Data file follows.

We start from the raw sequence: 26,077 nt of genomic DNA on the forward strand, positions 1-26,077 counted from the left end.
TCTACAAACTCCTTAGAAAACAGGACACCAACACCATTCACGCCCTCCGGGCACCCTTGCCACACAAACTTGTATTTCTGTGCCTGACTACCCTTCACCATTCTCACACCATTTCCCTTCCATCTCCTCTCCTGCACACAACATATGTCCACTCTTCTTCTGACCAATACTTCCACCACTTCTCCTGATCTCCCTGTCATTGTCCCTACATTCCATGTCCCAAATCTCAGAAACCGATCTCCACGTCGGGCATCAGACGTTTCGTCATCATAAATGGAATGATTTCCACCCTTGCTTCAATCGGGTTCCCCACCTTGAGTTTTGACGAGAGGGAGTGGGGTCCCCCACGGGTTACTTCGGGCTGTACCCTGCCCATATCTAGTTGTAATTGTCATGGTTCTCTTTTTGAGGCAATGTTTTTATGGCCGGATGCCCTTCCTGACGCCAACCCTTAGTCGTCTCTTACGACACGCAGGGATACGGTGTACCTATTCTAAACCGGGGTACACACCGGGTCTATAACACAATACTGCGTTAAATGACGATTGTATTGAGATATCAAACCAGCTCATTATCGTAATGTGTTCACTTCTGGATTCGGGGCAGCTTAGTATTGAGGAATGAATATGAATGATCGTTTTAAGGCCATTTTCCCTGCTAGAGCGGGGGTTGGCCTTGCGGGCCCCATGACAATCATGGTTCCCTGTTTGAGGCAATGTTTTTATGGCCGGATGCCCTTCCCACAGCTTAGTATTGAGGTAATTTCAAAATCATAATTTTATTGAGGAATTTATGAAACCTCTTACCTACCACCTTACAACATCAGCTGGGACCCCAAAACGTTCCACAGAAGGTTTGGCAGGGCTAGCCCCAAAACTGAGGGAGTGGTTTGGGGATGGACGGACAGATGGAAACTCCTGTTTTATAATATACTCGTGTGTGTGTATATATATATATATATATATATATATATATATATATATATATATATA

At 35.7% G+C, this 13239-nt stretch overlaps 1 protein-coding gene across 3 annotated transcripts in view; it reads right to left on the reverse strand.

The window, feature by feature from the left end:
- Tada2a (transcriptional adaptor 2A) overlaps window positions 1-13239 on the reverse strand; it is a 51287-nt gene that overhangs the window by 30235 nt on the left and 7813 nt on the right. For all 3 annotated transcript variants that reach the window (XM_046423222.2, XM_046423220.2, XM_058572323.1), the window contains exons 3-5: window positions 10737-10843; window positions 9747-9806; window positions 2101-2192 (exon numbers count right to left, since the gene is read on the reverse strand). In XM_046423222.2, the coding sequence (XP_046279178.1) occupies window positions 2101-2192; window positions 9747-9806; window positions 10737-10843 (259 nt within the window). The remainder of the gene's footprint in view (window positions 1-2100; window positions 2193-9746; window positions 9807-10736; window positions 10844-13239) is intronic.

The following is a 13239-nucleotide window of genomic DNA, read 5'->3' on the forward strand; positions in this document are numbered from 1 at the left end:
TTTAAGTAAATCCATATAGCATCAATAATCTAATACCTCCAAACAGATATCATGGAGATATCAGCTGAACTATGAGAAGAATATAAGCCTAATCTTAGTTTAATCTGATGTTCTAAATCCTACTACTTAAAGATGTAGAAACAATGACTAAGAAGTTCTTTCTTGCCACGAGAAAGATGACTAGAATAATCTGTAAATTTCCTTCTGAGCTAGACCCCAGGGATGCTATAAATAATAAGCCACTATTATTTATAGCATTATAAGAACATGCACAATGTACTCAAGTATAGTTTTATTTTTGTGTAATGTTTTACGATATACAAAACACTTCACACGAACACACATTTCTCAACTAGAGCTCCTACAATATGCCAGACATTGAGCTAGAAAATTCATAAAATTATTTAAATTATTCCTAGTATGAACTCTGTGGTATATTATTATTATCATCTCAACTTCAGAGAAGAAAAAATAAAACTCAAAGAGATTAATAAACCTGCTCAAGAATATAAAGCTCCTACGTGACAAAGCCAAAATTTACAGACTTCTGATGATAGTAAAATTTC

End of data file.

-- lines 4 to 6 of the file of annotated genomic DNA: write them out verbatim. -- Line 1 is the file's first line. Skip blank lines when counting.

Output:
The window, feature by feature from the left end:
- Tada2a (transcriptional adaptor 2A) overlaps window positions 1-13239 on the reverse strand; it is a 51287-nt gene that overhangs the window by 30235 nt on the left and 7813 nt on the right. For all 3 annotated transcript variants that reach the window (XM_046423222.2, XM_046423220.2, XM_058572323.1), the window contains exons 3-5: window positions 10737-10843; window positions 9747-9806; window positions 2101-2192 (exon numbers count right to left, since the gene is read on the reverse strand). In XM_046423222.2, the coding sequence (XP_046279178.1) occupies window positions 2101-2192; window positions 9747-9806; window positions 10737-10843 (259 nt within the window). The remainder of the gene's footprint in view (window positions 1-2100; window positions 2193-9746; window positions 9807-10736; window positions 10844-13239) is intronic.

The following is a 13239-nucleotide window of genomic DNA, read 5'->3' on the forward strand; positions in this document are numbered from 1 at the left end: